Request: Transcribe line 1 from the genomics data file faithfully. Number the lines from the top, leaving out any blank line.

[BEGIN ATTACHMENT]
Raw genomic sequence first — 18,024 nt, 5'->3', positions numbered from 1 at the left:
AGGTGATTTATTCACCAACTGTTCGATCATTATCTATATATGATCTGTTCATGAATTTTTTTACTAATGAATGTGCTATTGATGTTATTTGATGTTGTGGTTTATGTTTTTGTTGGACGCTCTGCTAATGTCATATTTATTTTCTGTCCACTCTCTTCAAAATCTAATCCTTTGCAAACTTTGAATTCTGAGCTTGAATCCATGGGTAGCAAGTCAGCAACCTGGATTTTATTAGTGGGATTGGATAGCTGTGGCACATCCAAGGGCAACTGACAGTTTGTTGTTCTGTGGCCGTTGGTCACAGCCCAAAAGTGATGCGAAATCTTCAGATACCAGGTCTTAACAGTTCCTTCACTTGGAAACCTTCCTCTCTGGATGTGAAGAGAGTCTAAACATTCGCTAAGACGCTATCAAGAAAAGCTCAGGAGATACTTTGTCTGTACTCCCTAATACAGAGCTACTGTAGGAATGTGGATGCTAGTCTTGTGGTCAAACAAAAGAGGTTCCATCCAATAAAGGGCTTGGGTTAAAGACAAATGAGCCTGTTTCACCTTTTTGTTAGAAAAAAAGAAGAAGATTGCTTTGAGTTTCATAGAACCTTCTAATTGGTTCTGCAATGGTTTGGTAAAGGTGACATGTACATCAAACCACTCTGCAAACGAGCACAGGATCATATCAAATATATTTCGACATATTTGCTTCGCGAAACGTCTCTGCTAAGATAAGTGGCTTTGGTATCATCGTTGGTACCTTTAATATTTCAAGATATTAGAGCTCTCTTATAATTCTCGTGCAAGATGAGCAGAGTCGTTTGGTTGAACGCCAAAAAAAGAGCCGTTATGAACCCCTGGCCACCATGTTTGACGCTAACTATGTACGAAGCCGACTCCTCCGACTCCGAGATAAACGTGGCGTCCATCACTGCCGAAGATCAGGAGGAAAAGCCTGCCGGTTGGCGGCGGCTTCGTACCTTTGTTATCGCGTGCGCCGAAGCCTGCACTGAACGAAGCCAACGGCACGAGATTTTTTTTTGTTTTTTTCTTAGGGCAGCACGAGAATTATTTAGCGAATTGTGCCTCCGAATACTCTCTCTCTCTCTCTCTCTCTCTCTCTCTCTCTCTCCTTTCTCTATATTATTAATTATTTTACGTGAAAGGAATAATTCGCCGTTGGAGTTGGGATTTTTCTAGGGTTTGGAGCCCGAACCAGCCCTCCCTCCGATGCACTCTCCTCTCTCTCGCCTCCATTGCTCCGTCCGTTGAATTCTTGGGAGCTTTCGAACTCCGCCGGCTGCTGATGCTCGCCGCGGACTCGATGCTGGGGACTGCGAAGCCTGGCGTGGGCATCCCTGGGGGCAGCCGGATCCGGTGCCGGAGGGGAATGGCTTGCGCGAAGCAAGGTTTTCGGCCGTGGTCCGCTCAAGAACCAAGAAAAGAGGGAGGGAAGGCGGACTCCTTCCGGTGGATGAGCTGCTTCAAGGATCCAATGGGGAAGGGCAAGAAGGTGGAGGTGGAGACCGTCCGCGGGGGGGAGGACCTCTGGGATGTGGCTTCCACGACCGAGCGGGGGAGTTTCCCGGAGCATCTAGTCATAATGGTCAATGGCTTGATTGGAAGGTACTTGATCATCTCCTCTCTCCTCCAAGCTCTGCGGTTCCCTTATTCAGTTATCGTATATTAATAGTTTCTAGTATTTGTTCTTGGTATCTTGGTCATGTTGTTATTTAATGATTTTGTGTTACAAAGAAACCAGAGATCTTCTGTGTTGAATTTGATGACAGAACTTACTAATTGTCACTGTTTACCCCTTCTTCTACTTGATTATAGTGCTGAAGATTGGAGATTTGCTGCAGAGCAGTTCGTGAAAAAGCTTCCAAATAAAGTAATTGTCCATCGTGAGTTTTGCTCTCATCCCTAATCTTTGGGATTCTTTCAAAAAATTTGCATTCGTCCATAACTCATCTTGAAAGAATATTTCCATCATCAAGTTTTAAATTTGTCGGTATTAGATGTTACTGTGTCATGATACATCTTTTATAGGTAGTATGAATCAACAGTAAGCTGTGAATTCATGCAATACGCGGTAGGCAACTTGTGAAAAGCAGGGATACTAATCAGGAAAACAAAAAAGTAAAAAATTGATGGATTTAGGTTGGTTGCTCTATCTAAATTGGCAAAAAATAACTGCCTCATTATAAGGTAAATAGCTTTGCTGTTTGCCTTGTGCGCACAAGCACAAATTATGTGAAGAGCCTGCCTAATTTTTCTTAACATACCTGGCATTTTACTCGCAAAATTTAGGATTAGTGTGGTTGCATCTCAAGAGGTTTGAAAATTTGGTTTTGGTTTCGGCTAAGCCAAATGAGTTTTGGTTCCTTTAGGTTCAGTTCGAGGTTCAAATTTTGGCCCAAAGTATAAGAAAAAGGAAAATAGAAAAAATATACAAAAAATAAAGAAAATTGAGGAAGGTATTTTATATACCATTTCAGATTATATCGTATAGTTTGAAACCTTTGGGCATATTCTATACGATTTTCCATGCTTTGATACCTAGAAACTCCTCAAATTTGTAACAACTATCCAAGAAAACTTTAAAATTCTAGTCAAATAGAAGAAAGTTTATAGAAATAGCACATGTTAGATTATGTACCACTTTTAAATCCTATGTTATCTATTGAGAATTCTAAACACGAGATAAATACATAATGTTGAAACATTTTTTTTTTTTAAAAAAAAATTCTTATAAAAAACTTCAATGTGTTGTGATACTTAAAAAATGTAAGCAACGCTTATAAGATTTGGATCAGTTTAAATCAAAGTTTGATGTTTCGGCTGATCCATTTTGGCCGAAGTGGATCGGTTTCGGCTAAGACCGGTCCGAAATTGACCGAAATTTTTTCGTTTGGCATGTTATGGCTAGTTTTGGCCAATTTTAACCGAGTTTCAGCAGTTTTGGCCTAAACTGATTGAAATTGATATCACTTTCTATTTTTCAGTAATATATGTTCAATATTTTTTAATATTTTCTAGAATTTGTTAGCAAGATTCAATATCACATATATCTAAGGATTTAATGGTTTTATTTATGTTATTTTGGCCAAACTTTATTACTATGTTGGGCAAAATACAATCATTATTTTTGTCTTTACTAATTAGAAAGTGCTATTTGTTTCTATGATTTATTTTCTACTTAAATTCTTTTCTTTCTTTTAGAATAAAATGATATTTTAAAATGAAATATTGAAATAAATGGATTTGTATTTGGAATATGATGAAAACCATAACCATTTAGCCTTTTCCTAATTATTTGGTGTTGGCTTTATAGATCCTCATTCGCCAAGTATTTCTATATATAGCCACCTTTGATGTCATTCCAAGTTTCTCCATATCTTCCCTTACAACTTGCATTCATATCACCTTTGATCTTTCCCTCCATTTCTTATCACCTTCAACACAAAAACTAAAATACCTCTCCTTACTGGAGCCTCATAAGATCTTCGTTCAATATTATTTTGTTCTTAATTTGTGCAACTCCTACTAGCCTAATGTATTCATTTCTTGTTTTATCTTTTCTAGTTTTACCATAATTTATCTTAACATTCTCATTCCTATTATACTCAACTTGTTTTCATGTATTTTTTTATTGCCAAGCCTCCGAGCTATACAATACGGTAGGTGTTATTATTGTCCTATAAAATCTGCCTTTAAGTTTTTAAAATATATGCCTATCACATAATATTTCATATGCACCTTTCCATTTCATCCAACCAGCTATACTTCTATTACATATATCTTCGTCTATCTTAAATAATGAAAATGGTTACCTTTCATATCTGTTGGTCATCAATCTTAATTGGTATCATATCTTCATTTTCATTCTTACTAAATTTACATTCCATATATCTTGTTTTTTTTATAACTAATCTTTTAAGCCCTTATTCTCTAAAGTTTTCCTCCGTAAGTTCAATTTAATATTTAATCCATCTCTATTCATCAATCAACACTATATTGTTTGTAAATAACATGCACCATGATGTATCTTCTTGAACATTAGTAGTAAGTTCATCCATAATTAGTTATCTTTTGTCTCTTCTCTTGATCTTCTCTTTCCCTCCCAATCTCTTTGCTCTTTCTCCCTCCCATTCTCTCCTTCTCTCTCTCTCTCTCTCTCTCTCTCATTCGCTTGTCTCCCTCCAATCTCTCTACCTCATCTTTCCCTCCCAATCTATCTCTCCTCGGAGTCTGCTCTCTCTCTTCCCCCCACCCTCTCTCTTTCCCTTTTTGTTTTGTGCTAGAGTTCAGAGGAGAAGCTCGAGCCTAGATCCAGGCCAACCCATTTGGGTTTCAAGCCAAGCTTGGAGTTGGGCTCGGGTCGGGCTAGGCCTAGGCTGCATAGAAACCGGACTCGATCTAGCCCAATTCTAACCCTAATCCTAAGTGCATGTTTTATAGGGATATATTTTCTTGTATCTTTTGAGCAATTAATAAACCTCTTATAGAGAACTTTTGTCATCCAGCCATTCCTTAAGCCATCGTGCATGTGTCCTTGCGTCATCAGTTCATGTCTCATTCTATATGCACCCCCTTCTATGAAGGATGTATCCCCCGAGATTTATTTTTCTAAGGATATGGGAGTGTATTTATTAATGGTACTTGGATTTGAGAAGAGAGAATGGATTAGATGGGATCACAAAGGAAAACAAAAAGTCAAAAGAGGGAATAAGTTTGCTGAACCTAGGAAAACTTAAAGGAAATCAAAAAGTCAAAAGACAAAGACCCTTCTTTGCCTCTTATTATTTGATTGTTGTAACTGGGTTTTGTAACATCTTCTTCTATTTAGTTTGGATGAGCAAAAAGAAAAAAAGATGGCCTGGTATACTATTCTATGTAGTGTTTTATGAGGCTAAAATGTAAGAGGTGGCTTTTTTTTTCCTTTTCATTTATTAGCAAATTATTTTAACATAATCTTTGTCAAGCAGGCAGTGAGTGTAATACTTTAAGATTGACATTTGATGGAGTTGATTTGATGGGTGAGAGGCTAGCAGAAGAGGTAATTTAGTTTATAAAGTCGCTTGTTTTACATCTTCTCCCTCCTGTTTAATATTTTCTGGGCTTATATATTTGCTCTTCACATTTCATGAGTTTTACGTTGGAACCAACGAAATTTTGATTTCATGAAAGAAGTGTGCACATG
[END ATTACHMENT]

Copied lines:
Raw genomic sequence first — 18,024 nt, 5'->3', positions numbered from 1 at the left: